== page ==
EL MONTE — The superintendent of the Mountain View School District, which is in a contract dispute with employees, has come under criticism over what disgruntled teachers say is a lavish bill for redecorating his office.
A partial bill of $11,909 for furniture and carpet installation in Supt. Julian T. Lopez's office was approved by the school board this month. At the same time, the district is stuck in a labor impasse involving the amount of annual pay increases for teachers and program cutbacks.
A state-appointed fact finder has been called in to review the district's financial situation and will eventually make a non-binding recommendation to the school board on resolving the pay dispute. At the same time, a group of 120 elementary school teachers have filed grievances against the district over the reassignment of three physical-education instructors, which teachers say has left them overworked and jeopardized student safety.
The leader of the teachers' union criticized Lopez for lacking financial perspective.
Not a Luxury
"What we object to is not the fact that he is redecorating the office but that he is redecorating at the students' and teachers' expense," said Kathleen Hoolihan, president of the 314-member Mountain View Teachers Assn. and a teacher at Cogswell Elementary School. "There are three or four (purchase orders) which total about $13,000, and we don't think that's all of the cost of redecorating his office."
Lopez, who became superintendent in July, bristled at the suggestion that redoing his office was a luxury.
"It's ridiculous," Lopez said of the teachers' charges. "We are bargaining and negotiating. What does that really have to do with buying furniture?"
Robert Beavers, the district's associate superintendent for business services, said the changes were made to accommodate Lopez, a nonsmoker, moving into an office occupied by the previous superintendent, who chain-smoked.
Defending the changes for health reasons, Lopez said: "There's not enough money in the world to subject myself to that kind of exposure."
The superintendent acknowledged that the district's financial priorities have shifted since he took over but argued that the changes have benefited students with increased educational activities. The cuts the teachers are objecting to have diverted funds to new programs that directly benefit the 8,484 students in the district, he said.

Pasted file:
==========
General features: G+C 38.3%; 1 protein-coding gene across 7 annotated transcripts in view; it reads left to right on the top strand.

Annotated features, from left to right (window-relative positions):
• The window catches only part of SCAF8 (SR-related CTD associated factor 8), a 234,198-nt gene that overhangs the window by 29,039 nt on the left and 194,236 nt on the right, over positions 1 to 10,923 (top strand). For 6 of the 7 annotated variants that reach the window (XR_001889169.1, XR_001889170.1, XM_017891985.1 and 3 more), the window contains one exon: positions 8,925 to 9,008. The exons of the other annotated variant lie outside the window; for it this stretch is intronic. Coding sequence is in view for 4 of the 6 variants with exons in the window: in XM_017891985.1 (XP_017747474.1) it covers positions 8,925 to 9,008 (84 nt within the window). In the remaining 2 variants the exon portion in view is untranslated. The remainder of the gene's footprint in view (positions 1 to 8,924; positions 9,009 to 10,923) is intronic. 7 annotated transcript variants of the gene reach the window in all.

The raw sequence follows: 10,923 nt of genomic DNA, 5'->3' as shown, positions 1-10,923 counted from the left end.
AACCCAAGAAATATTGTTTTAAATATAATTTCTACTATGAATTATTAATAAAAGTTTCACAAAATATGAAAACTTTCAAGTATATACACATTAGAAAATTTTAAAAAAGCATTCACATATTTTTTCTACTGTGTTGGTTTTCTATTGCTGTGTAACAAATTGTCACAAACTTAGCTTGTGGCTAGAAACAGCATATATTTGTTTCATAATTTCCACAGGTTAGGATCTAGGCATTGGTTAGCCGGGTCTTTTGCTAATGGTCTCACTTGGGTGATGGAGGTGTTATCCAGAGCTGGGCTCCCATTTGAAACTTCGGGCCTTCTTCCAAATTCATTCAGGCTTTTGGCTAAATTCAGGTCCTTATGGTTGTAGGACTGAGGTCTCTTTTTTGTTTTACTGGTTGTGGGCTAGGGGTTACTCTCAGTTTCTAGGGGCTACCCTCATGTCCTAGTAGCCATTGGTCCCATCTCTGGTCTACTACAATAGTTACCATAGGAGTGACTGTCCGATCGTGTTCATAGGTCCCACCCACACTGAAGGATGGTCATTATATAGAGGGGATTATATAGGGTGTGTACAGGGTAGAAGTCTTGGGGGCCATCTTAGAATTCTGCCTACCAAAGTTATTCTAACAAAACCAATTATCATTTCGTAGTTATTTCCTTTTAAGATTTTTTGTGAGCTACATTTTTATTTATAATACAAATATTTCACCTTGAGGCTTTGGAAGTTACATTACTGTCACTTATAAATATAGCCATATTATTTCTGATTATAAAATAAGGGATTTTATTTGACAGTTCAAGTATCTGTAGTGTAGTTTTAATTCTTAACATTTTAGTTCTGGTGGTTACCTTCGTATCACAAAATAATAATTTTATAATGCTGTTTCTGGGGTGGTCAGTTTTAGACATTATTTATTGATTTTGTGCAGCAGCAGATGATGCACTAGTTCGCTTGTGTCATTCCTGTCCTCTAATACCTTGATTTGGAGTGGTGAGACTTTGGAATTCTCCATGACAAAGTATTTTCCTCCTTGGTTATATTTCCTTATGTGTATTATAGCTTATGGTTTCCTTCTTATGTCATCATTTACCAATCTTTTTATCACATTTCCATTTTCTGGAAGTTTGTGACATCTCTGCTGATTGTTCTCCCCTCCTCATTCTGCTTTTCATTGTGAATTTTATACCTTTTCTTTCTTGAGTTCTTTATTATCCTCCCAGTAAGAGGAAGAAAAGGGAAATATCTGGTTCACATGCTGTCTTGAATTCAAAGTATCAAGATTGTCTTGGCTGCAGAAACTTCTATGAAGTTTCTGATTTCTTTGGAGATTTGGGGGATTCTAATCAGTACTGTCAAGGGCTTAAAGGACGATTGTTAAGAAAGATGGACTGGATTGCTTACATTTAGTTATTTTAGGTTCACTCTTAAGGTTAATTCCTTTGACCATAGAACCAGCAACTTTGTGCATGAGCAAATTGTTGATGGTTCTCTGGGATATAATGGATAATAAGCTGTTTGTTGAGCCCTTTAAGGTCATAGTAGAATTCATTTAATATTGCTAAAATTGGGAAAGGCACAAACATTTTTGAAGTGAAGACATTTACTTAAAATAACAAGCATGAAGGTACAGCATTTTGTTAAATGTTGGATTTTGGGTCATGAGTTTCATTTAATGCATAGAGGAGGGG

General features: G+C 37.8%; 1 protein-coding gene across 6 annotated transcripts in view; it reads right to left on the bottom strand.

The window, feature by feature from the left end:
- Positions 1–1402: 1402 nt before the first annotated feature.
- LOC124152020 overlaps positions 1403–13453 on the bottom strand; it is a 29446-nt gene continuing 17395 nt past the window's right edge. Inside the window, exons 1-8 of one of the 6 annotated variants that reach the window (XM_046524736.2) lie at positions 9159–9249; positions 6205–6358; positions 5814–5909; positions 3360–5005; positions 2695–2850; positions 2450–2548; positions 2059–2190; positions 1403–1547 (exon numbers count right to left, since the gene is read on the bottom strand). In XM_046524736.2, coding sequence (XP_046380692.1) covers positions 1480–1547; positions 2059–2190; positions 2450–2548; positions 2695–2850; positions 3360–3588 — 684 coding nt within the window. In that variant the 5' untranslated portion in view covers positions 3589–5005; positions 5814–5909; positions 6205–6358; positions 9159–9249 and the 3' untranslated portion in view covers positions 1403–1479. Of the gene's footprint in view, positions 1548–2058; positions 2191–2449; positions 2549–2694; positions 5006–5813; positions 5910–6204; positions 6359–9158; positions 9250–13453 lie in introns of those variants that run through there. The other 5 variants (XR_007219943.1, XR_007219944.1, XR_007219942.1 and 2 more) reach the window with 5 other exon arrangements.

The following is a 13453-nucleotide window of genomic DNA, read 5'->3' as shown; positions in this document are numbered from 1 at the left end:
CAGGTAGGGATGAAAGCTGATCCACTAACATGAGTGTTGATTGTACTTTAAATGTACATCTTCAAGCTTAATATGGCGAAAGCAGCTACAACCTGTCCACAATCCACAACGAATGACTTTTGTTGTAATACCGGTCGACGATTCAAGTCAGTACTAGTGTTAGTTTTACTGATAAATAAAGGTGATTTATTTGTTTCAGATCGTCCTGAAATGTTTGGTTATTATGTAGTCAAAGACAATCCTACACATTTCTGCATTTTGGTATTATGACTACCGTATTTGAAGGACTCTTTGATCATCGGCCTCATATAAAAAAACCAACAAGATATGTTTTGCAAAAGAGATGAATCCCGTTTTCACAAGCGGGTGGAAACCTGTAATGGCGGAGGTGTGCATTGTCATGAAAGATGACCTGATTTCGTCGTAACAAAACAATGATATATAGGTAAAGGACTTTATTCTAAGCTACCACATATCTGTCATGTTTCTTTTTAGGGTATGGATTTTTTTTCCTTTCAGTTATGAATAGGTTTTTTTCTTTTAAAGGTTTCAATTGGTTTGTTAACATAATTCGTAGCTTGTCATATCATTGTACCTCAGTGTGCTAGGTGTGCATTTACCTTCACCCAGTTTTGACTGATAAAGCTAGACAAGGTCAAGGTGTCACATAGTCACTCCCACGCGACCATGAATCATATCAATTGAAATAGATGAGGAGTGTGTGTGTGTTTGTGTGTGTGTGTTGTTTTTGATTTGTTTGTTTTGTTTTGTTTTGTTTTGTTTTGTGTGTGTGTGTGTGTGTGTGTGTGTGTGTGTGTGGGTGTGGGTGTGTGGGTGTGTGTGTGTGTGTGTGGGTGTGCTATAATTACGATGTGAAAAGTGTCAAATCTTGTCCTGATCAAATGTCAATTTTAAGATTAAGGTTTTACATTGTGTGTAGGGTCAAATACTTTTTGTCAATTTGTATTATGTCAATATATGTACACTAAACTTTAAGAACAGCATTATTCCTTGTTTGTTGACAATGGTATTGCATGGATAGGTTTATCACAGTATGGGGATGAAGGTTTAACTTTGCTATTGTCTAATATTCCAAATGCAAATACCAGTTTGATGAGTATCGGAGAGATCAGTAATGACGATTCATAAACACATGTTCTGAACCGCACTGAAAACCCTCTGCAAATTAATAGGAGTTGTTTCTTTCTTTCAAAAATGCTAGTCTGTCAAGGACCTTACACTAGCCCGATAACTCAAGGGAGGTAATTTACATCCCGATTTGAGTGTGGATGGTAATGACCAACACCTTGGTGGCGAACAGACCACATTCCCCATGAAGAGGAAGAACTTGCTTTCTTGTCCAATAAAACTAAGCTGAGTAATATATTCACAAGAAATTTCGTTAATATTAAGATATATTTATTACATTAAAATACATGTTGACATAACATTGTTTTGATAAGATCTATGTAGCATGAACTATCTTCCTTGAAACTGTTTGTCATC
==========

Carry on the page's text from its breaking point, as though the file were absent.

"One of the things I've done is pump money into the schools and encouraged them to take field trips," he said.
Besides field trips, Lopez said, the district is moving to replace temporary trailers with permanent portable buildings on the district's crowded campuses.
As part of a pay adjustment for the last year of a three-year contract, the district had offered a 2% increase for the school year that started in September, contingent upon the teachers surrendering 30 minutes of class preparation time during the week. The teachers--who have asked for an 8.5% increase--refused, and the district implemented a 1.5% increase and restructured preparation time for elementary teachers.
Under the contract, elementary teachers are allowed two hours a week to prepare for their classes. Thirty minutes of that free time was guaranteed when the district provided three physical-education teachers in 1987-88 to take over each elementary teacher's physical-education class for one period a week.
But those physical-education instructors were reassigned this year, and the classroom teachers have had to double up their physical-education classes with a colleague's once a week to keep the 30 minutes as preparation time, Hoolihan said.
District officials said that classroom aides were added this year to help teachers supervise the double-size physical-education classes.
Lopez said that the district made the change in an attempt to find more efficient ways to operate and that he does not believe in having physical-education specialists supervise an elementary teacher's physical-education class.
In September, the teachers began doubling up on classes once a week. Since then, one student suffered a broken arm, and a teacher broke a leg. In each case, Hoolihan said, a single instructor was supervising a class of up to 70 children.
"One teacher out there with all those children isn't safe," Hoolihan said. "This may happen in any (staffing) situation, but the teachers feel it was the lack of adequate planning. We feel this program was arbitrarily cut to save money."
Because of the injuries, Hoolihan said, teachers at Cogswell have given up the preparation time to teach their own physical-education classes, five days a week. Hoolihan said the teachers' grievances against the district over the loss of the physical-education specialists will go before an arbitrator in March.
Lopez denied that the changes have had any effect on playground safety.
The physical-education specialists often taught more than one class at a time last year, Lopez said. "The only difference is it was someone else doing it other than the classroom teachers.
Lopez took umbrage with the teachers' allegations, which he said were unfounded and unbecoming.